After reading the answers to this question, and this and this related questions, I'm now confused about how/if to work with an enum having an NxN relationship.

Let's say I have an entity Hotel, an my hotels can offer some services: sauna, gym, wifi, etc. Following

You should decide whether your Platform is an entity or not. If it's an entity, it can't be an enum

From here, and

The set of valid values is data, not code

From here, and if I understood it all correctly, my approach to modelling this with the enum in DB is to have a hotels table, a services table, and a junction table hotels_services. The services table would have two columns (id, service) or just one (service). When saving hotel information, the validity of the services would be enforced not by the application but by the DB. My Service class would then have two (Long id, String service) or just one (String service/value) fields. My Hotel class would have a List<Service> services.

So far, kind of good. But if my application's logic depends somehow on the type of service, I would like to have the enum's type safety. That looks hard, because then I would have to convert them to a ServiceEnum enum, which sounds just wrong: somewhere I would need to do the convertion, and there I would need to hardcode the possible values, so duplicity. Then, I have this extra class ServiceEnum that is confusing.

Is this how it's supposed to be? Just give up on using an enum in this case? I can live with it, but I'd like to hear that I need to, or what is it that people do in these cases.

1 Answer 1


You're confusing two ideas. The relationship between Hotel's and Service's is going to either be one-to-many or many-to-many according to whether Hotel objects have ownership over a Service or if Service's will be commonly shared amongst all Hotel's. You can do it in either way, since they both have pluses and minuses, but the important thing to note is that you could have a potentially unlimited amount of Service's associated with a Hotel.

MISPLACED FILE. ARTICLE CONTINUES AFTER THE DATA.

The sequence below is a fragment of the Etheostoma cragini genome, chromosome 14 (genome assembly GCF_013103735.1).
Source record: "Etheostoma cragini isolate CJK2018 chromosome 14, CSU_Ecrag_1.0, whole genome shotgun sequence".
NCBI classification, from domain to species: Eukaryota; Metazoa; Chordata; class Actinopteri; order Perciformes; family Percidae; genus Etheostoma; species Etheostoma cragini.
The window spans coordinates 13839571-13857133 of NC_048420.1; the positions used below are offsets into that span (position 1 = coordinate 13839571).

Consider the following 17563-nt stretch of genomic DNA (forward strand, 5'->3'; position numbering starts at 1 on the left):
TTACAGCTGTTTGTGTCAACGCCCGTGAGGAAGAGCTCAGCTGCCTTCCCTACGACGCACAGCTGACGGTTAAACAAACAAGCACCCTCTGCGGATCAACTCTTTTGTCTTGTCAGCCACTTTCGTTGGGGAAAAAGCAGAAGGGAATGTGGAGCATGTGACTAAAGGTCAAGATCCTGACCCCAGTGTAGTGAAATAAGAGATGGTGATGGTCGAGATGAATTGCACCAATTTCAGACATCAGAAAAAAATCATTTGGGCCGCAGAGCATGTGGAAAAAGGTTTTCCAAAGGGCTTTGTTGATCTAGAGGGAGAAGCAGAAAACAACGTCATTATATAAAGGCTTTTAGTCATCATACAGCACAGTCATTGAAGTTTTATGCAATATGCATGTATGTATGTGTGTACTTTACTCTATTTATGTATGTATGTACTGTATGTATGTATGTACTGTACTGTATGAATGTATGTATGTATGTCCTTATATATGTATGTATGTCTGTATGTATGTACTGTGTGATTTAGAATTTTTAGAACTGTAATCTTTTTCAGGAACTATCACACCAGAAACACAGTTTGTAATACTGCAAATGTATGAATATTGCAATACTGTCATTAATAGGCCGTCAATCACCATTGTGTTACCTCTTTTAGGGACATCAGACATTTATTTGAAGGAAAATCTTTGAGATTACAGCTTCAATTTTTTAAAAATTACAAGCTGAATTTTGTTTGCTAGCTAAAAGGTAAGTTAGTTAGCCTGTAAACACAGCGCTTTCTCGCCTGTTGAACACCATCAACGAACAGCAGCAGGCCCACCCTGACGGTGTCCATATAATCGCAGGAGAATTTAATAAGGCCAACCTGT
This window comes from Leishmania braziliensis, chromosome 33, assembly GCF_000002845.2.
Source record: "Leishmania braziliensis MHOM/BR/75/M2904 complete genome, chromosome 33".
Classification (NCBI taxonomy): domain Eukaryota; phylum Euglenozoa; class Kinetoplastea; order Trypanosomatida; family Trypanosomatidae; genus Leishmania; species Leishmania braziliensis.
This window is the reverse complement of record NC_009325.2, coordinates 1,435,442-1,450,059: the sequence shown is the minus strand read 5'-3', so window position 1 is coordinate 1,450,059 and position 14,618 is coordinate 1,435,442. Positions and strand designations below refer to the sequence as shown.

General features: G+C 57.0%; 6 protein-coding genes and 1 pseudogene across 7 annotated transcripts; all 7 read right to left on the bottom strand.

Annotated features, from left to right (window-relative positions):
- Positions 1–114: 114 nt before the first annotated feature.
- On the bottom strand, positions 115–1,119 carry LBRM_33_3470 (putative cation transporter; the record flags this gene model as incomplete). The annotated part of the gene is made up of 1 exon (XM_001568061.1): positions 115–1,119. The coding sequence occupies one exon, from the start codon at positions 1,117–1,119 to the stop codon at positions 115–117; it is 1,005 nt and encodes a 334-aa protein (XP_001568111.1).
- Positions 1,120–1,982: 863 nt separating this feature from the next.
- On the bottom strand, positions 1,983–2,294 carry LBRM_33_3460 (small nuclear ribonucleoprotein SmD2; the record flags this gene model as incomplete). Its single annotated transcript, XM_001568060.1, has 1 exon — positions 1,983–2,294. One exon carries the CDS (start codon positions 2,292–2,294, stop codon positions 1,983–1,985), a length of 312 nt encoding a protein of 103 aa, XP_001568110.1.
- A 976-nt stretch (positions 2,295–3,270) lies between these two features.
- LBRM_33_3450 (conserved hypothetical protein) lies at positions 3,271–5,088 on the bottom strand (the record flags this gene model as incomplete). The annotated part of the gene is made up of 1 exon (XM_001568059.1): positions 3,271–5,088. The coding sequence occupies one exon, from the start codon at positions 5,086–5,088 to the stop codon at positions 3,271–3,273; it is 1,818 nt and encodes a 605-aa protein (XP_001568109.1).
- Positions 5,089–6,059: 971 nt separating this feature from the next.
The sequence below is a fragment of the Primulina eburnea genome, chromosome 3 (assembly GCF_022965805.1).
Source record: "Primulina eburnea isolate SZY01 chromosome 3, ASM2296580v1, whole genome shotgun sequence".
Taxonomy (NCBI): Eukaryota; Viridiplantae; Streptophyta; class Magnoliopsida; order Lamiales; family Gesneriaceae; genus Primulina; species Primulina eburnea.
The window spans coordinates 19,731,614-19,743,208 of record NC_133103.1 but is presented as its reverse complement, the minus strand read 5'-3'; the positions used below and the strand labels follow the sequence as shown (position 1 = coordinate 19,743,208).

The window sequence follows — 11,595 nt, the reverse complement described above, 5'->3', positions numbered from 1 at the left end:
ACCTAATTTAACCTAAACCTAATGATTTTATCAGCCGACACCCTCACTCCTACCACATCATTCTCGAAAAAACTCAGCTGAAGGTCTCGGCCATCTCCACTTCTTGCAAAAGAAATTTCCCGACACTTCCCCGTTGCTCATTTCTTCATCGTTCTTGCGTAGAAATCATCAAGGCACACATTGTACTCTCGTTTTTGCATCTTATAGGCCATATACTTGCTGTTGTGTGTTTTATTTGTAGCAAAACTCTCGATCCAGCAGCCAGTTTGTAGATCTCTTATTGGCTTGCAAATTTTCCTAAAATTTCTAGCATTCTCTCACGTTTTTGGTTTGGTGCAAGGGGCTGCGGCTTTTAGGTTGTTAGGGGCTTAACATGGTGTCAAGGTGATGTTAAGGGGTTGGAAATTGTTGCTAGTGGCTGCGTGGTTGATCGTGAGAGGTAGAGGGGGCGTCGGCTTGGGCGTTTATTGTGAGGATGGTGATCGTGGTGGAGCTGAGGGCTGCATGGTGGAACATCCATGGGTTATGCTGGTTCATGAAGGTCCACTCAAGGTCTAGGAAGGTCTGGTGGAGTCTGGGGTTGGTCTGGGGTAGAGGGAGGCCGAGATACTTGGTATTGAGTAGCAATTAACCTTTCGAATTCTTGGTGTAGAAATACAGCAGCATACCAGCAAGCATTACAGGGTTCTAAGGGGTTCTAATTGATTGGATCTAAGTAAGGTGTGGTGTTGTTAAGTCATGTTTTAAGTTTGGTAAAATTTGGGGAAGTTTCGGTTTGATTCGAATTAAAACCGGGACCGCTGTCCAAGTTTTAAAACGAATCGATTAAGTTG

Today, you have "Room service", "Pool", and "Laundry service" to choose from and tomorrow you'll have "Room service", "Pool", "Laundry service", and "Parking". While you could represent this with enum, it is likely best that you do not. Keep in mind that entries in the Service table now only have a name, but you may later want to add other fields. Service is just as much an entity as Hotel is, so it should be treated thusly.

In other words, you should have a Service class, and not an enum to handle Service instances. Representing Service as a class not only represents that database table better, but it will make future maintenance much easier. Adding say, localizations for each service is only a matter of adding a child table. If you were handling it as an enum, you'd have to keep a static resource bundle that expands to represent new possible ServiceEnum values as you add them to your program, and though you wouldn't realize it, you'd essentially be trying to emulate ServiceEnum in your program as if it were a Service entity anyway.

It all boils down to properly representing this object in your program, and the best way to do that in this case is to treat it like any other entity.

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